It is not surprising that Zunar, Malaysia’s most prolific and controversial political cartoonist, is more widely known abroad than in his own homeland.
“I have given exhibitions around the world, but I have not been allowed to hold one in Malaysia.
“My work is banned in Malaysia because it is considered offensive by the government, Prime Minister Najib Abdul Razak, and his wife - the self-styled First Lady of Malaysia (FLOM). My cartoons often depict the PM and FLOM, (as well as) their abuse of power and corruption,” he said.
Zunar was in Gothenburg, Sweden to participate in the ‘Sketch Freedom 2nd International Cartoon Expo’, which was held in collaboration with the regional state archives in Gothenburg and the Gothenburg Film Festival. The event was sponsored by the museum, Le Mémorial de Caen, which invited 25 international cartoonists.
The cartoonist then flew to London last Saturday to address the Monsoons Book Club, and also entertain members of the Malay community who had come from London and Manchester, at a talk-cum-sketching session.
At the Dragon Hall last Sunday, Zunar entertained around 65 Malaysians - who work and study in London - as he sketched his way through a talk, describing the Malaysian political scene.
He told the audience, “Malaysia is full of world records. Amongst the best records is that we have the ‘best education’ and ‘best police force’ in the world, but the one record that it refuses to tell the world is that one political party has governed us for the past 58 years.”
Zunar said that - on an American university lecture circuit - he was asked why Malaysians had allowed a party to rule for 58 years. He said that this question helped strengthened his resolve to fight for change, stressing that “there is no turning back”.
Zunar has been investigated twice under the Sedition Act - and also under the Printing Presses and Publications Act 1984 and the Penal Code - for drawing cartoons.
“... In Malaysia, the government has classified the drawing of cartoons as a crime,” he noted.
He said that he has been detained a few times, his offices raided and his staff arrested. He has been in and out of the courts, trying to challenge his detention and the ban on his work. Printers are warned not to print his books, and bookshops and vendors, have been given similar warnings.
One member of the audience pointed out, “If only the government spent the (same) amount of time and resources on every crime, Malaysians would feel safe.”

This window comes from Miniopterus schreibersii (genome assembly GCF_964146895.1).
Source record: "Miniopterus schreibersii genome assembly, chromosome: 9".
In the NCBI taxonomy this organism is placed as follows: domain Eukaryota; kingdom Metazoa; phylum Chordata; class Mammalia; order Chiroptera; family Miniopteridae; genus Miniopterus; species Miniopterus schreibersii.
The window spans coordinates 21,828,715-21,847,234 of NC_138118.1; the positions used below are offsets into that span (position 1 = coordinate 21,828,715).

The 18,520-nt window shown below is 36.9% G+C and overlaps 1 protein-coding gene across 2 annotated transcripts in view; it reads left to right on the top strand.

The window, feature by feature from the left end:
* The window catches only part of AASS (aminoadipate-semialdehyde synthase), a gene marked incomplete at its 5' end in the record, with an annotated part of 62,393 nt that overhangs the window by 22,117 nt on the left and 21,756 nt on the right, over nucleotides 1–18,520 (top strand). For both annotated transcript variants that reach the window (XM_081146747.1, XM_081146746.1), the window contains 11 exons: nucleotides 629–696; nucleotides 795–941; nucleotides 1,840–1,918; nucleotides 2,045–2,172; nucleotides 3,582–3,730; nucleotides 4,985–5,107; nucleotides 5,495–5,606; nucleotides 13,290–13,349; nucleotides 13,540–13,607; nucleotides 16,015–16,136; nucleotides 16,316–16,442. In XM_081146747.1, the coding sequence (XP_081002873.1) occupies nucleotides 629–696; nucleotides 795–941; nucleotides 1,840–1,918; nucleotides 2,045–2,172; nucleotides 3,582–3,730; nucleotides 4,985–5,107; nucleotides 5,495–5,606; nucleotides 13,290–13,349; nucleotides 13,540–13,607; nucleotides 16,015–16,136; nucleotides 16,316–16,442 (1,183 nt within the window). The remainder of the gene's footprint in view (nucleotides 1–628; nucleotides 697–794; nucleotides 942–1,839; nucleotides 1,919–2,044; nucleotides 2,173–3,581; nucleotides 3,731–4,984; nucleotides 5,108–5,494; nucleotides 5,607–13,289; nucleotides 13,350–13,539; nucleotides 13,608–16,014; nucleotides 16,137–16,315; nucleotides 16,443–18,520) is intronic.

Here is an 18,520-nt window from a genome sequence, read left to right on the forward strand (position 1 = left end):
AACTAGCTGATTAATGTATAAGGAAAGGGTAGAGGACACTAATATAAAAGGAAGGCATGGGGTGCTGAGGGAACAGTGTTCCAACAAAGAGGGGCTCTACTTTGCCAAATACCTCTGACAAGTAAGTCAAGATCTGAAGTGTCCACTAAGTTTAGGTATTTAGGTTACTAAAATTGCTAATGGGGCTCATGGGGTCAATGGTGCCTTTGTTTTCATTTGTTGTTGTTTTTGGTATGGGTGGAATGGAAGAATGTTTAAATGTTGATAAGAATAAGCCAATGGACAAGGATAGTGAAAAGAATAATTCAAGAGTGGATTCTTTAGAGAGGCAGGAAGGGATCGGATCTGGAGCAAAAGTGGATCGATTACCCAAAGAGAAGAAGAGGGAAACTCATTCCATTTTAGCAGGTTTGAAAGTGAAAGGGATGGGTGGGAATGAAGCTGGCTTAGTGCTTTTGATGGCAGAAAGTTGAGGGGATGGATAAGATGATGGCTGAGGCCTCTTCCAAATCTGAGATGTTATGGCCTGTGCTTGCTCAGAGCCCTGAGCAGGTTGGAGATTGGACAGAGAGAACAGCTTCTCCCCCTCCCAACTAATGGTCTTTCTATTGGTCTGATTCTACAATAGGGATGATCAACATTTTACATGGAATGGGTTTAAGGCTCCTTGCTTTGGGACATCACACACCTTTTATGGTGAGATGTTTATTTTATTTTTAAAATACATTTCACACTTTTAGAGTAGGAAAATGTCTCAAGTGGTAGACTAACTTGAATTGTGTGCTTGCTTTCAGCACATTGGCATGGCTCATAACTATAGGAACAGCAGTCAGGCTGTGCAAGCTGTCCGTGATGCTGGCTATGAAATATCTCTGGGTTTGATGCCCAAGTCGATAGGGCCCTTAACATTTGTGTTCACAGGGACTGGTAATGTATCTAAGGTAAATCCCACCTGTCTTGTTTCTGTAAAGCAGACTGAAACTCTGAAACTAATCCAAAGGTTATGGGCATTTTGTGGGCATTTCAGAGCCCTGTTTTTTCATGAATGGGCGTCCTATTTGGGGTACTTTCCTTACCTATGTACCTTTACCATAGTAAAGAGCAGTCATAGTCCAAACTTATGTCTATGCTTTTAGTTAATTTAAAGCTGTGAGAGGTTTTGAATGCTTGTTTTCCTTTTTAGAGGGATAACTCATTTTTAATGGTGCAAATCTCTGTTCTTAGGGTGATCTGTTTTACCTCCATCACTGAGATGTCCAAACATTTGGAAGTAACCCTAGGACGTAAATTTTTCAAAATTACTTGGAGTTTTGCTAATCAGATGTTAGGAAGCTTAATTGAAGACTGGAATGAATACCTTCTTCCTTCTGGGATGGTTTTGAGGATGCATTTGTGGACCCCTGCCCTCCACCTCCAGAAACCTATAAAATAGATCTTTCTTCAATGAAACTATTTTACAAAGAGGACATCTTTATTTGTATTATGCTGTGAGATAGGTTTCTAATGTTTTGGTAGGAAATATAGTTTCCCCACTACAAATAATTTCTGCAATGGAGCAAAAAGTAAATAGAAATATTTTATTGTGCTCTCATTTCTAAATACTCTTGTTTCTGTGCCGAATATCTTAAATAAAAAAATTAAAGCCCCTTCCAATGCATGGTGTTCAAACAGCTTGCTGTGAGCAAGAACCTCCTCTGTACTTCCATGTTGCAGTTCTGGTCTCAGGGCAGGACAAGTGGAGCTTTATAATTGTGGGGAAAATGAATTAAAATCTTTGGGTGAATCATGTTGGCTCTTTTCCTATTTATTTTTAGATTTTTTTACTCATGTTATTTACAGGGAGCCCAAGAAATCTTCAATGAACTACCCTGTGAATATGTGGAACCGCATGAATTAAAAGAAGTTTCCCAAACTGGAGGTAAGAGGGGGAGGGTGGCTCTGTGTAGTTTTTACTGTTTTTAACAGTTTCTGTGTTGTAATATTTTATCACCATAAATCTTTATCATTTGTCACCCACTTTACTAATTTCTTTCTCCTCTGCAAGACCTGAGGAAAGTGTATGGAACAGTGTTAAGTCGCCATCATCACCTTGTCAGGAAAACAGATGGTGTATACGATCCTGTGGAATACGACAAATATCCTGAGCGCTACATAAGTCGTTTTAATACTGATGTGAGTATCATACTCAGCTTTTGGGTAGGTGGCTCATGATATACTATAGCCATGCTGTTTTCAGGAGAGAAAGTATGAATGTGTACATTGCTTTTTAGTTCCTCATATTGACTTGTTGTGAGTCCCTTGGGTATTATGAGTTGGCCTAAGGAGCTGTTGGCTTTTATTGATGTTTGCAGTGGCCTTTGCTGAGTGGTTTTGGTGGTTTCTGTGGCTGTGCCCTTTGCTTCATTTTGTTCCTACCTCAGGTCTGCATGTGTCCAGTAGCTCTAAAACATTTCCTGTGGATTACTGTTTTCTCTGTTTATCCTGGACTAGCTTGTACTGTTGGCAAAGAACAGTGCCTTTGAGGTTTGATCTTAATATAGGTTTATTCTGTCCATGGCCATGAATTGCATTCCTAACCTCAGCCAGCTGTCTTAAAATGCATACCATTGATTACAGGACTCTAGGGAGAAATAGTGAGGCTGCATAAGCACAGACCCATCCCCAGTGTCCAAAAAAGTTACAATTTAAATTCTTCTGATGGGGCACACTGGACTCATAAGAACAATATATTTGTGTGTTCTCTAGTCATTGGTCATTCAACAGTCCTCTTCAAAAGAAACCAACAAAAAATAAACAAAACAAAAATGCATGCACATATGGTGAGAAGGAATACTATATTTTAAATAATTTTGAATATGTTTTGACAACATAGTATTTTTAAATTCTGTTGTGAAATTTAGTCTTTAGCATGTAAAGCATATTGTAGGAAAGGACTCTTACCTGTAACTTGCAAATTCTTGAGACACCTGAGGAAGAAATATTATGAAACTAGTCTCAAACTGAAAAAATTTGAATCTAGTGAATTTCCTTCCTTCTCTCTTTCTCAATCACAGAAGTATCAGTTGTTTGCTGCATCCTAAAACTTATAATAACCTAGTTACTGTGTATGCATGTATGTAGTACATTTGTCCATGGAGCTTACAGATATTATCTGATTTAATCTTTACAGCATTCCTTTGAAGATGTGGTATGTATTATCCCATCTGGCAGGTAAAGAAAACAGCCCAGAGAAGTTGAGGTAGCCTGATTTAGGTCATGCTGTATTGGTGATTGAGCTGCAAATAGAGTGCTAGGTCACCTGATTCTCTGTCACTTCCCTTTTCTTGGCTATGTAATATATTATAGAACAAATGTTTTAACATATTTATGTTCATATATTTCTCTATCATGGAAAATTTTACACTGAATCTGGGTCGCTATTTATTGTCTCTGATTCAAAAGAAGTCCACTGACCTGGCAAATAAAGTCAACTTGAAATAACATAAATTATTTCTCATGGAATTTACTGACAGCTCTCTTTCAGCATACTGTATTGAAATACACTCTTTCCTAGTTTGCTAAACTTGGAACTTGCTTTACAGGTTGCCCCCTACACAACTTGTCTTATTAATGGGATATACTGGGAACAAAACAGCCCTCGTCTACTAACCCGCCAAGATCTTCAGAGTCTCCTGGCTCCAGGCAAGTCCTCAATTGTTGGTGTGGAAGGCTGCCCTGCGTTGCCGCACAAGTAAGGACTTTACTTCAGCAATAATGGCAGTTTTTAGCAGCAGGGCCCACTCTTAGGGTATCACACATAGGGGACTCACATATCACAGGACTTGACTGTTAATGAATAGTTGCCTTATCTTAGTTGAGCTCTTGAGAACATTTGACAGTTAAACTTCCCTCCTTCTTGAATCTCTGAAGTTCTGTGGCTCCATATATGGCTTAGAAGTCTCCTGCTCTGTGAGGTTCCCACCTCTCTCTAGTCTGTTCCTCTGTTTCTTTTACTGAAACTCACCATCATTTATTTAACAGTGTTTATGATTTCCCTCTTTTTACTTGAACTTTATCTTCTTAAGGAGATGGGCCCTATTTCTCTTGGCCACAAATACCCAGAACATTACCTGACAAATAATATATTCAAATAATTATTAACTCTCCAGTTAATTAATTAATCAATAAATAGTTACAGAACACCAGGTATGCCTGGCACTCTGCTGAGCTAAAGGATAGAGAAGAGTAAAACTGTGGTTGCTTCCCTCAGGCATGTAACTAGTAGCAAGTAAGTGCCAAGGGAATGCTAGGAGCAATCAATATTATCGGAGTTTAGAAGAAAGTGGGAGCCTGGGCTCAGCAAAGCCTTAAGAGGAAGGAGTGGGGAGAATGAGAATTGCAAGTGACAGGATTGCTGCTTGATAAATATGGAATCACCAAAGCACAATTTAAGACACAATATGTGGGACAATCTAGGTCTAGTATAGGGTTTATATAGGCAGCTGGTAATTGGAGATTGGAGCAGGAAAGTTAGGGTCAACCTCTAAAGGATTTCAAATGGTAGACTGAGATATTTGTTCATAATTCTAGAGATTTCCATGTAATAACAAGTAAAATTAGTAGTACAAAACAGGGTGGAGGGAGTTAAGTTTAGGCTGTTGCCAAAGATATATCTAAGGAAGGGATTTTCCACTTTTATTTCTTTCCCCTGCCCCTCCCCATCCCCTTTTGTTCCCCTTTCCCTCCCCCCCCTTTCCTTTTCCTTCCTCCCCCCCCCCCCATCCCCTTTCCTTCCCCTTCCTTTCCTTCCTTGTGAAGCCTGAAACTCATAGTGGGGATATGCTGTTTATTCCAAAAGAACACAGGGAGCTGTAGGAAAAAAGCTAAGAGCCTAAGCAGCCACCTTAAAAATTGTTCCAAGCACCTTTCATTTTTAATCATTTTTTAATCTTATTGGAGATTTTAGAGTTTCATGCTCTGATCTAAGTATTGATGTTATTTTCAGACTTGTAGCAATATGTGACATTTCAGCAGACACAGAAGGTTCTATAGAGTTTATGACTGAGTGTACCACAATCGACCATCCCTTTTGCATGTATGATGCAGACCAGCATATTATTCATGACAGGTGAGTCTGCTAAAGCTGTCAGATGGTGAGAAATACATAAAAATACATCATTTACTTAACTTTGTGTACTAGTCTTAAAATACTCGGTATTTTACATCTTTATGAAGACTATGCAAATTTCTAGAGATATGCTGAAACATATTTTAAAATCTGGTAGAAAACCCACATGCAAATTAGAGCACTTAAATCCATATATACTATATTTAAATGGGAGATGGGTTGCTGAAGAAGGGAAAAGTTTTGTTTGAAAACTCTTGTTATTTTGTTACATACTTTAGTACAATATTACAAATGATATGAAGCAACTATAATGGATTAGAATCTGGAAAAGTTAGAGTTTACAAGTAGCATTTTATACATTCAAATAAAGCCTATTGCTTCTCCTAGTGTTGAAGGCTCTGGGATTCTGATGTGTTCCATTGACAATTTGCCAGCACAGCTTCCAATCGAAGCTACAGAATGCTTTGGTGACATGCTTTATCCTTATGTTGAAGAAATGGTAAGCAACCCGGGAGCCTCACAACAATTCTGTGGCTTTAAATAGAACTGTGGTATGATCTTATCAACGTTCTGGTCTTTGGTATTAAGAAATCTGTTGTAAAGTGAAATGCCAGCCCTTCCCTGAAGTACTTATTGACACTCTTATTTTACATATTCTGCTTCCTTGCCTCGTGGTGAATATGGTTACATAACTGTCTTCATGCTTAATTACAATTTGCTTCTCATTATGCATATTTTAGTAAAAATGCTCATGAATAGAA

'Gov't cannot break Zunar's will'
The government is aware that they cannot break Zunar’s will, so they have begun to target the company which sells his books, anddemand for the details of online buyers. They are in breach of the Data Protection Act, but in Malaysia - as we know - the law can be bent to suit the authorities.
Before he returns to Malaysia, Zunar will address Malaysian students and members of academia at the University of Oxford. His lecture will be held on Jan 27, at 4.30pm in the Margaret Thatcher Centre, Somerville College, Oxford.
He has also been invited to give a lecture at the University of Cambridge, before he leaves for Kuala Lumpur.
Zunar noted that he is more welcome at American and English universities, and ironically, he has been banned from entering many Malaysian universities.
“Most Malaysian universities do not invite me to address their students,” he said.
It was previously reported that the initiative of lecturers at Universiti Sains Malaysia and Univerisiti Malaysia Sarawak - to request Zunar to make presentations - has landed them in hot soup, and he admitted that the lecturers are now encountering problems with the university administration.
“In other countries, the highest court in the land makes judgments on important matters. In Malaysia, the Federal Court passes judgment on cartoon books!”
To a question that he does not target NGOs or other Malaysian opposition leaders, he replied: “The point of drawing the leader of Malaysia and his wife - to criticise them, make a mockery of them and expose their wrong-doings - is because they are the decision-makers of the country. They control the money. They abuse power.”
He is appalled by the attitude of some of the rakyat towards corruption, citing the first Penang bridge (built during the time of the ‘Look East’ policy of former prime minister Dr Mahathir Mohamad), the ever increasing payment of highway tolls and similar corrupt practices.
“These people claim that the corruption afflicting the country has nothing to do with them, and that their main concern is simply to focus on their jobs. They fail to realise that we are the ones who are paying for the corruption.
“It is important for us not to remain neutral. If you keep quiet, if you remain neutral and do not make a stand, you are only supporting the Umno Baru regime in Malaysia,” Zunar stressed.
“Do what you know best to fight the regime. Write, draw, email and highlight to your friends the reality of the country. If you agree to fight, you must do something. My mission is to ‘fight through cartoons'. Don’t be neutral, even my pen has a stand,” he quipped.
Zunar laughed and added, “The government gave me a compliment when they said that reading and laughing at my cartoons has been designated as an incitement to national security.”